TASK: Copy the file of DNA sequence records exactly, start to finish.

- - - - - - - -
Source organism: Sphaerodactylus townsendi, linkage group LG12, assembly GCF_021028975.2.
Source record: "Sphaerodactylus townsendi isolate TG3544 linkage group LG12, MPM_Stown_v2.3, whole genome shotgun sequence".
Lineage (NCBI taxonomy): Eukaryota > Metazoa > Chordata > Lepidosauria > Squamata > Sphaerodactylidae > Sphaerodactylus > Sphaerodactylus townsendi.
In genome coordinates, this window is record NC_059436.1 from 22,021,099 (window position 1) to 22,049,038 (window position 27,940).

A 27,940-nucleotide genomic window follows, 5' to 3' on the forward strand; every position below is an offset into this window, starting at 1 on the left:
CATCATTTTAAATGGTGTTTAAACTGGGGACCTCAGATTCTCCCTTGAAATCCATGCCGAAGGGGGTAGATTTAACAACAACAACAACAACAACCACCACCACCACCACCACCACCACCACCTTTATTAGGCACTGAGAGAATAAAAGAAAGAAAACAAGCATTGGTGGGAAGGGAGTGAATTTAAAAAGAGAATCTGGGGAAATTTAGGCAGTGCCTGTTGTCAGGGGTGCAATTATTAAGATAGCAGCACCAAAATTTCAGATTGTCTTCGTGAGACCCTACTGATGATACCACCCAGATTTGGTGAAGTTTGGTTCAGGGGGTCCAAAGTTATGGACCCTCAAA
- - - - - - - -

Source organism: Sphaerodactylus townsendi, linkage group LG12, assembly GCF_021028975.2.
Source record: "Sphaerodactylus townsendi isolate TG3544 linkage group LG12, MPM_Stown_v2.3, whole genome shotgun sequence".
Lineage (NCBI taxonomy): Eukaryota > Metazoa > Chordata > Lepidosauria > Squamata > Sphaerodactylidae > Sphaerodactylus > Sphaerodactylus townsendi.
In genome coordinates, this window is record NC_059436.1 from 22,021,099 (window position 1) to 22,049,038 (window position 27,940).

A 27,940-nucleotide genomic window follows, 5' to 3' on the forward strand; every position below is an offset into this window, starting at 1 on the left:
CATCATTTTAAATGGTGTTTAAACTGGGGACCTCAGATTCTCCCTTGAAATCCATGCCGAAGGGGGTAGATTTAACAACAACAACAACAACAACCACCACCACCACCACCACCACCACCACCTTTATTAGGCACTGAGAGAATAAAAGAAAGAAAACAAGCATTGGTGGGAAGGGAGTGAATTTAAAAAGAGAATCTGGGGAAATTTAGGCAGTGCCTGTTGTCAGGGGTGCAATTATTAAGATAGCAGCACCAAAATTTCAGATTGTCTTCGTGAGACCCTACTGATGATACCACCCAGATTTGGTGAAGTTTGGTTCAGGGGGTCCAAAGTTATGGACCCTCAAA